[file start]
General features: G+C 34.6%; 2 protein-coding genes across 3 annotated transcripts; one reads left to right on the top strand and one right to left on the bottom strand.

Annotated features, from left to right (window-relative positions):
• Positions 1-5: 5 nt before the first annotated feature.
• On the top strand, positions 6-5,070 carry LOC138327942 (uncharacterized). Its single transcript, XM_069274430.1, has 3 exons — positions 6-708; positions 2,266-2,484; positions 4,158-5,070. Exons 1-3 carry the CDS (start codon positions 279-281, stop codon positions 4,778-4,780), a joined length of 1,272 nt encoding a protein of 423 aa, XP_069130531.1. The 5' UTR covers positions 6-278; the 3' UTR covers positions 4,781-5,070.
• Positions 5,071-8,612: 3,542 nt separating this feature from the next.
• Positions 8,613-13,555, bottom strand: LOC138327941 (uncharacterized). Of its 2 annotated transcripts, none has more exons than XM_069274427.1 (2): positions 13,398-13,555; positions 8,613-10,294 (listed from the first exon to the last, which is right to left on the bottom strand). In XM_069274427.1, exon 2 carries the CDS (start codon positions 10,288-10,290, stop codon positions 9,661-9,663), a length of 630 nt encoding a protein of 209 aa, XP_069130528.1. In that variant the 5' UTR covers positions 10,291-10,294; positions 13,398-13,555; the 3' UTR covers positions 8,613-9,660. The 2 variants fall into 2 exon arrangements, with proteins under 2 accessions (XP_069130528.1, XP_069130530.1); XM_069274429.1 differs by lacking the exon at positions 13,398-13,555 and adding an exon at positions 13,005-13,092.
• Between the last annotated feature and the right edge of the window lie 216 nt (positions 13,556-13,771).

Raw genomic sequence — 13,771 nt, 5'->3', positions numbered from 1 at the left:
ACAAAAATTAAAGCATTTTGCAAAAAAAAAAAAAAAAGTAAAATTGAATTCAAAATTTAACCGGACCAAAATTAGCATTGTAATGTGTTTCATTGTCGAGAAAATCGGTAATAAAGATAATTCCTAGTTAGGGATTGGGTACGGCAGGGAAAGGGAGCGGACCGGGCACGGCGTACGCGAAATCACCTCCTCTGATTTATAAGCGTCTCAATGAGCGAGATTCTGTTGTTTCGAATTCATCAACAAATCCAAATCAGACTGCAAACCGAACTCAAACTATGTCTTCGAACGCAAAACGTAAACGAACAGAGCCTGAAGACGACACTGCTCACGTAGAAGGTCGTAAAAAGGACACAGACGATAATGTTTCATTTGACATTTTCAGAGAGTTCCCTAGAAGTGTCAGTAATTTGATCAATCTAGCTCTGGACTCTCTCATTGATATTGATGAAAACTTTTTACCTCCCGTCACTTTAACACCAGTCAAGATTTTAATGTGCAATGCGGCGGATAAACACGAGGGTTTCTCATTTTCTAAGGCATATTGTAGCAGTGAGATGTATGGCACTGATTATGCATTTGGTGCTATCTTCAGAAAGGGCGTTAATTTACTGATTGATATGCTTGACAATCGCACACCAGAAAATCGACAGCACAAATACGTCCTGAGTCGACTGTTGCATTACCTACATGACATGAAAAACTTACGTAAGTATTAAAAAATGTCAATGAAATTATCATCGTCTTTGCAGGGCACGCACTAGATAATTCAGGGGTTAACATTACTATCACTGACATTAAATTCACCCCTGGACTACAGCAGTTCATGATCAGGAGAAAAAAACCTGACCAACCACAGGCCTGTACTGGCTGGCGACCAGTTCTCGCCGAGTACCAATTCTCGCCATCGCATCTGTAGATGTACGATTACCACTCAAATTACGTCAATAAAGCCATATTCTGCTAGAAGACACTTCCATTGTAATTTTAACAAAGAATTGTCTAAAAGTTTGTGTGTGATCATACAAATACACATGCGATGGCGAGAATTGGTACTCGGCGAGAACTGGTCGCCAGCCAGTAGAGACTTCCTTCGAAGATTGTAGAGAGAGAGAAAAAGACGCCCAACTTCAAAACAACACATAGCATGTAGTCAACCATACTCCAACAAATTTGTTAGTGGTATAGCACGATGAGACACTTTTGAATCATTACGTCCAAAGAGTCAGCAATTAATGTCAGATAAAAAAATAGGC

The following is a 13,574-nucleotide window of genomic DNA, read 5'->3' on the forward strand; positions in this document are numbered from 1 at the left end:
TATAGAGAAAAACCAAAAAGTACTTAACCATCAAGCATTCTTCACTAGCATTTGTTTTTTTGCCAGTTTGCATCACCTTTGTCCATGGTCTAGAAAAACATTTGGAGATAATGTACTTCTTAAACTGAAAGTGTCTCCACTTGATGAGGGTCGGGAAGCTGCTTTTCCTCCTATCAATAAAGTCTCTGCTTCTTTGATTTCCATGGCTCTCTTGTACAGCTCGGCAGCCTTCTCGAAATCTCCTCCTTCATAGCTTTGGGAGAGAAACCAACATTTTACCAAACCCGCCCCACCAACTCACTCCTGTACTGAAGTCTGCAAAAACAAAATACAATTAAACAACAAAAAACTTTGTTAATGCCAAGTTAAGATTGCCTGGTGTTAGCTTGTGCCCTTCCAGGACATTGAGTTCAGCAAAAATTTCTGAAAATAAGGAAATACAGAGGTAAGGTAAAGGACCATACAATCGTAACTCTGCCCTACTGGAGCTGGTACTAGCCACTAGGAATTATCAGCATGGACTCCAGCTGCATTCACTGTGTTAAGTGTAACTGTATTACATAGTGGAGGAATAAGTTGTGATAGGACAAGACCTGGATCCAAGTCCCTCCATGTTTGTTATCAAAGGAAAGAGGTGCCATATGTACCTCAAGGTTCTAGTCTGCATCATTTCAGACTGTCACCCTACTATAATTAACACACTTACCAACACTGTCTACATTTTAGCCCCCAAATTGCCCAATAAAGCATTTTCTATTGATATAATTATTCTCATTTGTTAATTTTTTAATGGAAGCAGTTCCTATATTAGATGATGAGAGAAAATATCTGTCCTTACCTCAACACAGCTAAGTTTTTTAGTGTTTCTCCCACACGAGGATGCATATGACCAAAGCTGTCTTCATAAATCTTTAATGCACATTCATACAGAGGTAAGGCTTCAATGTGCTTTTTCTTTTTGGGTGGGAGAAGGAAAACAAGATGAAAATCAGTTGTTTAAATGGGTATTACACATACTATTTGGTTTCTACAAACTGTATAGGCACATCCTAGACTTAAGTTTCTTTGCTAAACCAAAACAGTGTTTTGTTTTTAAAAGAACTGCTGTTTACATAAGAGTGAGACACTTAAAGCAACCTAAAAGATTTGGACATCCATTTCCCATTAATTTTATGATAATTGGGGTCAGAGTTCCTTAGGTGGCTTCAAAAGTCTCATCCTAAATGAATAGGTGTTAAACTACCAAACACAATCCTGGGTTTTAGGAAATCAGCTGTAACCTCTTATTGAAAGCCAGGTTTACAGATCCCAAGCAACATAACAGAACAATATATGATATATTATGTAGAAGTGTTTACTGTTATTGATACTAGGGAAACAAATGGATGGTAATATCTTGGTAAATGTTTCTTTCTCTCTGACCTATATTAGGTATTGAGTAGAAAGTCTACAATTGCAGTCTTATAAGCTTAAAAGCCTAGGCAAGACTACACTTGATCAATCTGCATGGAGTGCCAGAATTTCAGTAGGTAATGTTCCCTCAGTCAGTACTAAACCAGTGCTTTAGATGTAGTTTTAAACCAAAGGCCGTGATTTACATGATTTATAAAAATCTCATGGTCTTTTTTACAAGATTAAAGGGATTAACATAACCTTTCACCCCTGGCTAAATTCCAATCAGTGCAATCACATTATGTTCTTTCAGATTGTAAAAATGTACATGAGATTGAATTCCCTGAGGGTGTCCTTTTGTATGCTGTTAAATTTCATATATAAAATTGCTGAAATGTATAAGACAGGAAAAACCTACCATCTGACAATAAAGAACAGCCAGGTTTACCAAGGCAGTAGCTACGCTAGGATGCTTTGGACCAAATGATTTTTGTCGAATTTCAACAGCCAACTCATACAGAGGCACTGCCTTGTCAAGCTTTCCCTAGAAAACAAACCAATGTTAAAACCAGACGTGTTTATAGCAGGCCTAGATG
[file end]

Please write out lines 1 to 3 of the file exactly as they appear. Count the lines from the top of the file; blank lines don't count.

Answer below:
General features: G+C 34.6%; 2 protein-coding genes across 3 annotated transcripts; one reads left to right on the top strand and one right to left on the bottom strand.

Annotated features, from left to right (window-relative positions):
• Positions 1-5: 5 nt before the first annotated feature.